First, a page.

Sainsbury’s + Asda = 10% lower prices
Sainsbury’s £14bn tie up with Asda is, according to Mike Coupe Sainsbury’s CEO, all about lower consumer prices. The drive behind the deal is the newly combined buying power that he will pass on to consumers as 10% lower prices on key staples.
Great news for consumers, but the stuff of nightmares for suppliers. Because, to be clear, the only people financing the discount will be the suppliers. There are no big synergies planned by the two supermarkets to deliver cost savings as both businesses will still be run as separate brands.
The really big nightmare for suppliers: when they look more closely at their prices and terms with both Sainsbury’s and Asda and see substantial price differences between the two. The cost of any pricing inconsistency will be instant as the combined group cherry picks the lower of the two. If ever there was a lesson for maintaining pricing consistency in consolidated markets it was this - don’t assume that even your two biggest customers won’t merge.
Bordeaux berates makers of plonk
The Bordeaux Wine Council has announced a plan to end claret priced at €3 or less by 2025. The fear is that low priced wines impact Bordeaux’s ‘brand’, both in terms of price image but also in quality standards which cannot be met at those price levels.
This highlights one of the most important but also most difficult tasks for any luxury brand - maintaining price image (and to a degree, perceived scarcity). Whilst not the most obvious comparison, Bordeaux may well have looked at Burberry’s long and difficult journey to take their distinctive check back from the football terraces. That ill-fated journey to allow some product at lower prices set the brand back years and required massive repositioning work (although it is harder to imagine your average football hooligan throwing cut price bottles of St Emillion….)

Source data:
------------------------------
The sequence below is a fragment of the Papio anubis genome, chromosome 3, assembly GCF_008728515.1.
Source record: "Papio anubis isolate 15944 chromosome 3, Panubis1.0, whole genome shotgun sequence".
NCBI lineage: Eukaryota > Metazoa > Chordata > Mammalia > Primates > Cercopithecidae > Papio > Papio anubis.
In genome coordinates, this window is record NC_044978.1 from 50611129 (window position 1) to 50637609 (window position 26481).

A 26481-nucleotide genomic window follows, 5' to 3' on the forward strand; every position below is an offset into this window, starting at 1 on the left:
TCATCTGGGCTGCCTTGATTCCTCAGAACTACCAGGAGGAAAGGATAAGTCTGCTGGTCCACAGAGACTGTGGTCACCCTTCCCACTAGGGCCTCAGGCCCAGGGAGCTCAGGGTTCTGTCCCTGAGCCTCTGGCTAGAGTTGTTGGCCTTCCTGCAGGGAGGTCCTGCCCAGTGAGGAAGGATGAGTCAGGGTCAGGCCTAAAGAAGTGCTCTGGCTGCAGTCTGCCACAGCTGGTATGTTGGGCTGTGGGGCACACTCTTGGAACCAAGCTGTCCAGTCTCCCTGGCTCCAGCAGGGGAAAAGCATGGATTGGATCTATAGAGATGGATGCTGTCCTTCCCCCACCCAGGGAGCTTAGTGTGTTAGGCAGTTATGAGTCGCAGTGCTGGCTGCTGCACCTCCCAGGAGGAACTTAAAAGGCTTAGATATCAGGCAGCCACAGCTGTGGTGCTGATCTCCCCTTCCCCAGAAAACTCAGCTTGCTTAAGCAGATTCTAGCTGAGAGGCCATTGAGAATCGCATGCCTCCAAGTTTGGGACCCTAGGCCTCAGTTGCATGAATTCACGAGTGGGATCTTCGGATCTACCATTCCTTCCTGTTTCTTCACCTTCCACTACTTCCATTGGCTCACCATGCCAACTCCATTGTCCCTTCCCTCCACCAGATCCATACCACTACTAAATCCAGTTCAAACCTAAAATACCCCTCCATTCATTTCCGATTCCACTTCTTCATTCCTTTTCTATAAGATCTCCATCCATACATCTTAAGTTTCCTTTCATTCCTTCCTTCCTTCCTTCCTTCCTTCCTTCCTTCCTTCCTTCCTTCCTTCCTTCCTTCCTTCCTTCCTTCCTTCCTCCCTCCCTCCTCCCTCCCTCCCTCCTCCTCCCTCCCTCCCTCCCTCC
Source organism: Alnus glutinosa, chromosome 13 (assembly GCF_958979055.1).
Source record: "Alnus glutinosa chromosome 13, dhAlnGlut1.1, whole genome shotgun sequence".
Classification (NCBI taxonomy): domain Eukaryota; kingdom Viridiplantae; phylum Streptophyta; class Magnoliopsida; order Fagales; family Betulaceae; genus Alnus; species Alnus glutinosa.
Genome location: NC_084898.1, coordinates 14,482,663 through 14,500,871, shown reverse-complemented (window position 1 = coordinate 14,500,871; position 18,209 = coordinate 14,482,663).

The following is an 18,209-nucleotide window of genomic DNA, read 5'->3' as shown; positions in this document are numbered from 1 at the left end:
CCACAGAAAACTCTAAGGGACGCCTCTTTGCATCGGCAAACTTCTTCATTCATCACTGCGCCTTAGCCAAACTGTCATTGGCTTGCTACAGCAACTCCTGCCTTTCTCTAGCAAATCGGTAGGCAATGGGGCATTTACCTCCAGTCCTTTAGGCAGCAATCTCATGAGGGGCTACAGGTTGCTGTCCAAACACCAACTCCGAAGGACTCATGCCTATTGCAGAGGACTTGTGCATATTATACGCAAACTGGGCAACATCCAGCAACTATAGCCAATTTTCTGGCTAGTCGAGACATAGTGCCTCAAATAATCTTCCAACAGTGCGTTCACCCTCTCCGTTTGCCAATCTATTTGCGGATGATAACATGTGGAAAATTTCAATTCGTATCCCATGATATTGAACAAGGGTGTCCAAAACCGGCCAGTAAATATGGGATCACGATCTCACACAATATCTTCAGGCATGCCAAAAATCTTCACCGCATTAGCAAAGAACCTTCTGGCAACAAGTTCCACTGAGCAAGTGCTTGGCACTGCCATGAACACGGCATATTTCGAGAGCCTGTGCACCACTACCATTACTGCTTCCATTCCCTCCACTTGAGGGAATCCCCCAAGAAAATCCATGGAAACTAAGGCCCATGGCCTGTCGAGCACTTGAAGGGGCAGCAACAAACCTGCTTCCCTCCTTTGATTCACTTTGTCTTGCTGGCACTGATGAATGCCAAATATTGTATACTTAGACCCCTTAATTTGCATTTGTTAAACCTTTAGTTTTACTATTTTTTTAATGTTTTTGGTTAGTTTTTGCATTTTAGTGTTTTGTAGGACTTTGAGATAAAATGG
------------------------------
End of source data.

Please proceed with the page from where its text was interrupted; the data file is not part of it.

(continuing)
Minimum alcohol pricing goes live in Scotland
From the 31st April, Scottish drinkers will have to pay a minimum of 50p per unit for alcohol, meaning that the price of some strong ciders and lagers will increase by up to 200%. This follows hot on the heels of the UK government’s introduction of a tax on high sugar drinks.
Both policies have an obvious common aim – to tackle problem levels of consumption of products that lead to long term societal issues. However the two policies differ in their execution: one a minimum price and one a tax. From what we know about the price elasticity of these kind of categories, volumes will doubtlessly fall, but revenues will go up (that is to say that both soft drinks and alcohol are price inelastic – not a surprise given that we like them so much their sales need restricting). The big difference between the two policies is where the extra revenue will go. The soft drink producers don’t see any upside, just the downside of lower volumes. The alcohol producers however will see higher revenues on lower volumes. Same aim, different winners.